Jul 25, 2016
Venezuelans Flock to the Brazilian Border to Purchase Food
Author: Michael Cordonnier/Soybean & Corn Advisor, Inc.
The Venezuelan economy is in total collapse with basic food items nearly impossible to purchase by the average citizen. Lines start to form in front of supermarkets the night before in the hope that there will still be something to purchase when it's their turn to enter the store the next morning.
According to a recent report in the newspaper Folha de Sao Paulo, the lack of available food forced Venezuelans to travel to nearby Columbia to purchase basic food stuffs such as rice, sugar, flour, and cooking oil. The Venezuelan president closed the border with Columbia stating that it was to prevent counter ban items from entering the country.
Two months after the border with Columbia was closed, the government authorized the importation of food from Brazil, which is further away and harder to get too. Even though it was not as convenient as neighboring Columbia, it started a stampede of Venezuelans to the Brazilian border in search of basic food stuffs.
The northernmost state in Brazil is Roraima where a highway connects the two countries. During the last two months, Venezuelans have poured into the Brazilian border city of Pacaraima to purchase basic food items. The 12,000 residents of the city describe a "gold rush" mentality as merchants stock their stores and even residents stack food on the sidewalks to accommodate the onslaught.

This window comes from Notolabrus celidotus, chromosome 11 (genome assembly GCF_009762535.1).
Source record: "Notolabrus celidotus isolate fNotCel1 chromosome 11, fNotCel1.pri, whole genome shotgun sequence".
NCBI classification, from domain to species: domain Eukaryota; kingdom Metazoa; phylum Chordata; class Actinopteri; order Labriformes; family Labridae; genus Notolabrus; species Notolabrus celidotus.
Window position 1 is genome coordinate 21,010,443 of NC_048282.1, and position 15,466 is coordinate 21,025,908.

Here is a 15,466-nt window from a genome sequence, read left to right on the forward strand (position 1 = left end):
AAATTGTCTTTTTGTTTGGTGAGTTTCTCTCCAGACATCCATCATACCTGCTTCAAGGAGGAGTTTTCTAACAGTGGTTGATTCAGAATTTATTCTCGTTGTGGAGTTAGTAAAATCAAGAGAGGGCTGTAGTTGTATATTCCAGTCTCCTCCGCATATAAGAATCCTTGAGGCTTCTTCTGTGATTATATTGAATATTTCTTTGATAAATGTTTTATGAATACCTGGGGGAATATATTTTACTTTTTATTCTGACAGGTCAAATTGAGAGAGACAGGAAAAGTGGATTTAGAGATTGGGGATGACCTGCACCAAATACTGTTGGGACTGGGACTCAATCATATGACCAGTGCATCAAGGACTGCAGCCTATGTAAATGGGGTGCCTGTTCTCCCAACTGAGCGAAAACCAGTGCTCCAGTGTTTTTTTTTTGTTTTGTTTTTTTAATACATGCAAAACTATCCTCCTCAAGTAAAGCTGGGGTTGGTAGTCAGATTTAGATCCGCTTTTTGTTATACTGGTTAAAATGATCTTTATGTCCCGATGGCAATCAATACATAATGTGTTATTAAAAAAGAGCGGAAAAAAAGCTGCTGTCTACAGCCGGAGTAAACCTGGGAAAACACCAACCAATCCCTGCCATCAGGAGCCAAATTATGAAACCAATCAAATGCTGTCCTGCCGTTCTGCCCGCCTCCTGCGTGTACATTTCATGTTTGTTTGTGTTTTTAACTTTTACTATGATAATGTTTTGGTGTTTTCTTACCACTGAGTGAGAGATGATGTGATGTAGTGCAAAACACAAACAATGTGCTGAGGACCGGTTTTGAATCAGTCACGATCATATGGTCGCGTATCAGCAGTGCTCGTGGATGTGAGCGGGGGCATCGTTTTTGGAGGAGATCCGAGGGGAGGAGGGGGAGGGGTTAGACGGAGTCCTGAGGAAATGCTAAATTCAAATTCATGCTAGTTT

Most Venezuelans arrive at the border with Brazil by bus with some traveling as long as 12-24 hours to reach the border. They cross the border on foot carrying backpacks, suitcases, even sacks full of money and they return with those parcels full of basic food items.
One Venezuelan indicated to the newspaper that he spent 200,000 bolivars (the Venezuelan currency) or approximately $200 using the black market exchange rate, to purchase food for four families that will last them for one month. Even though they have to pay for the bus ticket, they feel it worth the effort to purchase food that is not available in Venezuela.
The merchants in the city accept bolivars and they price their items in bolivars to facilitate sales. There are no currency exchange houses in the city so merchants exchange the bolivars to Brazilian reals on a nightly basis with entrepreneurs who charge a fee on the transaction. Inflation is so high in Venezuela that the exchange must be done as quickly as possible in order to avoid losing money.
The Venezuelans making the trip are concerned that the Venezuelan president will close the border with Brazil just as he did with Columbia.
The state of the Venezuelan currency is very confusing because there are three different exchange rates in the country. The "official" exchange rate is US$ 1 = 10 bolivars. This rate is used for the importation of food and medicines, but basically only businesses associated with the government are allowed to use this rate.
The fluctuating exchange rate is US$ 1 = 642 bolivars. This rate is used for exports and travel outside of the country.
The black market exchange rate is US$ 1 = 1,005 bolivars. This is the exchange rate used by most individuals in their everyday lives. These are the exchange rates as of late last week and they change on a daily basis.